What is The Difference Between LGVs and HGVs?
When you spend some time in the HGV industry, you may come across the terms HGV and LGV being used interchangeably when it comes to licensing – so what is the difference between the licenses, or are they just the same thing?
What’s an LGV?
Your answer to this question can change depending on how long you have been around the HGV industry. Traditionally the term LGV was used to describe everything – and within this there are two distinct categories of LGV which can help to confuse things further if you’re not already aware. The first of these two categories is the ‘Light Goods Vehicle,’ which refers to commercial carrier vehicles weighing in at less than 3.5 tonnes. Included in this LGV category are vehicles such as vans, pick-up trucks and even three wheeled commercial vehicles. This category is covered by your Category B license, and as such no further test is required to operate these vehicles.
The second category of LGV is the ‘Large Goods Vehicle’, this covers what people would typically thing of as a HGV or ‘Heavy Goods Vehicle’ and refers to vehicles which have a gross weight of over 3.5 tonnes. This category covers flatbed lorries, refrigerated trucks, curtain side lorries, box vans, tippers, etc. The nature of these vehicles requires a specific license to drive them.
Why Do Both Terms HGV and LGV exist?
The term HGV was created when road tax was introduced, and the government split vehicles into different categories to allow for easier taxation. Light goods vehicles were awarded a small LGV badge on their tax disc – however this left the Government with a dilemma. If they awarded both Light Goods Vehicles and Large Goods Vehicles the same LGV badge, the two would be almost impossible to distinguish. Thus the term HGV was born and has gained popularity because it allows people to tell the difference between LGVs and LGVs.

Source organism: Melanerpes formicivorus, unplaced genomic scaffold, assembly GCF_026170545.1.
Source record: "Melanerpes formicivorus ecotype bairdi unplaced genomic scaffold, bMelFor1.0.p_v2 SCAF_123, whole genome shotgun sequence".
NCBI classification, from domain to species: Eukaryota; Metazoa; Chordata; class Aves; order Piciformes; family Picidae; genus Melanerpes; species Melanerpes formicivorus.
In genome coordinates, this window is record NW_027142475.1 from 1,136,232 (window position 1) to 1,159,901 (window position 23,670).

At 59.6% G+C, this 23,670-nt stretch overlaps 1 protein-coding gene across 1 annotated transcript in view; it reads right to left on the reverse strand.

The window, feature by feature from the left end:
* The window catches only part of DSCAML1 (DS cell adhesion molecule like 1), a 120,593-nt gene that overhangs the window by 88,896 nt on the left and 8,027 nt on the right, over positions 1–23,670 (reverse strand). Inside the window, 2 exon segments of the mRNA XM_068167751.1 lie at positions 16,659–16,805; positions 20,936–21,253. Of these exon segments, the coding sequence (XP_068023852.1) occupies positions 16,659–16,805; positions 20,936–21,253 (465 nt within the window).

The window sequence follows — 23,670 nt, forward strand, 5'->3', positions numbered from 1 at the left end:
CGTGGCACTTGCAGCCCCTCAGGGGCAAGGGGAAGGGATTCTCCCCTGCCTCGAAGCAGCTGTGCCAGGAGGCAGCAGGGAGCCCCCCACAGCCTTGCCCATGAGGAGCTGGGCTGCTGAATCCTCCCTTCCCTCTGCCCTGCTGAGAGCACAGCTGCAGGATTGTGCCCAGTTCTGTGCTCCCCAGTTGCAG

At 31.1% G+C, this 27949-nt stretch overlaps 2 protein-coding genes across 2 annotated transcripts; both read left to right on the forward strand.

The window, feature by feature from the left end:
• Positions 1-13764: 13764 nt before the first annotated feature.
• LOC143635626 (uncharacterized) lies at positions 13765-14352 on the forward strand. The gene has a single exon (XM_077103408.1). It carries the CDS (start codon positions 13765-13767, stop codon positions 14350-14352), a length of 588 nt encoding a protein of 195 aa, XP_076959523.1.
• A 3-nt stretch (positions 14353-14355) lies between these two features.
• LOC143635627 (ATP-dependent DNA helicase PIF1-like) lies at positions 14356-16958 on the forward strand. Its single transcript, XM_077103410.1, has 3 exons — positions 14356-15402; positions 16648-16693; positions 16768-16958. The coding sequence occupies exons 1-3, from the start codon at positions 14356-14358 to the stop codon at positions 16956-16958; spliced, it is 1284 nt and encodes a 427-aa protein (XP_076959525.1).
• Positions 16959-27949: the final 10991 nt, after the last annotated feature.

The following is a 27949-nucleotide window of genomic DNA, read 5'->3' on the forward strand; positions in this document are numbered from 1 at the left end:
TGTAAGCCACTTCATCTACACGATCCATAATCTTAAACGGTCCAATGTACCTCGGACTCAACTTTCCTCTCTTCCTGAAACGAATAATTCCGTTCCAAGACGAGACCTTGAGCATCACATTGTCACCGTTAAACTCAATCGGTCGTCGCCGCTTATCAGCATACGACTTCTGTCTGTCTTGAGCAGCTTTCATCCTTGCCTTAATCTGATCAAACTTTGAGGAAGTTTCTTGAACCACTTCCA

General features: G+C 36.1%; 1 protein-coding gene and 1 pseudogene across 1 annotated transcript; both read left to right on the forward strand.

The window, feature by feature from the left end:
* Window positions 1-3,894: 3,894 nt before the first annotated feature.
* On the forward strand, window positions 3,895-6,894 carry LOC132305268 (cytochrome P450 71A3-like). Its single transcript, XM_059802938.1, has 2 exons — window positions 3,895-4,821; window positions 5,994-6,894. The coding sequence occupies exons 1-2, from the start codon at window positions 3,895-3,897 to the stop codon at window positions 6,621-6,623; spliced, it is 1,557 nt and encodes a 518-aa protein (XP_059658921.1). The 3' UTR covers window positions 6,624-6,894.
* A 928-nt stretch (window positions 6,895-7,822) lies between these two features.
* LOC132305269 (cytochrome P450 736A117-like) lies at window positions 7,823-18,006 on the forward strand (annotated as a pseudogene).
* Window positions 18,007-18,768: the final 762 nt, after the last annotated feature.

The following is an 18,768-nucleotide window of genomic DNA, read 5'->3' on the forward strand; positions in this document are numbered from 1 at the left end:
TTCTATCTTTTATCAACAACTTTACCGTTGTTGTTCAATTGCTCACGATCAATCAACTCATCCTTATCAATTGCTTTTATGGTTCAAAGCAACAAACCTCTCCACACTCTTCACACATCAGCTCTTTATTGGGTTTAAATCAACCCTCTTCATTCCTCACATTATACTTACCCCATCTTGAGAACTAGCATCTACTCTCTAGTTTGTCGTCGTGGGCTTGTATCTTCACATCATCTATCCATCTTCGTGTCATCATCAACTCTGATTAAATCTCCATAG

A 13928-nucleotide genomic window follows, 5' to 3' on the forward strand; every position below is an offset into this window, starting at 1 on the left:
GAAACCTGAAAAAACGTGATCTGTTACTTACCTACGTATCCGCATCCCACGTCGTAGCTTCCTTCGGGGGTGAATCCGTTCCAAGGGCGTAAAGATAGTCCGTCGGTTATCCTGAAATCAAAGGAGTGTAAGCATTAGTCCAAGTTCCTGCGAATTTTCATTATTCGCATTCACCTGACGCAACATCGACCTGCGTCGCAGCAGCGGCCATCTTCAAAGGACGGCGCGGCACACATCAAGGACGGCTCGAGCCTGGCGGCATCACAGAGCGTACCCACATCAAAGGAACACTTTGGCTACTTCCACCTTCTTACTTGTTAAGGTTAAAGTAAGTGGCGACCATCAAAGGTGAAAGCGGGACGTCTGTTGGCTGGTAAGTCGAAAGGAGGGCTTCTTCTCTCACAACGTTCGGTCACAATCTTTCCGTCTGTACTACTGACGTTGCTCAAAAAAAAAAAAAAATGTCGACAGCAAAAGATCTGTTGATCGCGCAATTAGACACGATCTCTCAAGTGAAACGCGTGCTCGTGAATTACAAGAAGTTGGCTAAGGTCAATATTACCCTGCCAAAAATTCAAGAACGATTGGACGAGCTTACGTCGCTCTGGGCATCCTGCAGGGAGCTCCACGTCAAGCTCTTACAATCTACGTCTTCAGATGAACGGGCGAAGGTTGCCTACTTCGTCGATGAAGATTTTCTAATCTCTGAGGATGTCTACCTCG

Why Are There So Many Types of Licenses?
Cat C1: The category C! is the basic HGV license you will need, most HGV drivers will have one of these. Allowing you to drive a vehicle of 3,500kg as long as the vehicle is under 7.5 tonnes gross weight. There are very few limitations on what the form of vehicle can take. Anyone passing their driving test before 1997 automatically has one of these – so it is worth seeing if it applies to you.
Cat C1 + E: Commonly known as the 7.5 tonne + trailer license, this one pretty much does what it says on the tin. It allows you to drive a vehicle with a gross weight of up to 7,500kg with attached trailers of over 750kg authorised mass. Provided the maximum authorised mass of the trailer is not more than the unladen weight of the vehicle driven and the combined authorised mass doesn’t exceed 12 tonnes. This license is an upgrade on the C1, meaning you must have previously earned this license before taking the C1 + E.
Cat C: A category C license allows you to operate vehicles over 3.5 tonnes, but they must not exceed 32 tonnes. Car C licenses typically cover a cehicle with a cab and trailer fixed permanently. In other words a “standard lorry” configuration. With this license, your vehicle weight must not exceed 750kg and you must be over 18.
Cat C + E The most comprehensive license a driver can hold. With this license you will be able to drive and handle a drawbar or articulated vehicle as well as other smaller vehicles covered by C and C1 licenses. The E part of the license meaning entitlement, allowing you to go over 750kg in weight 0 allowing you to drive any Large Goods Style vehicle required.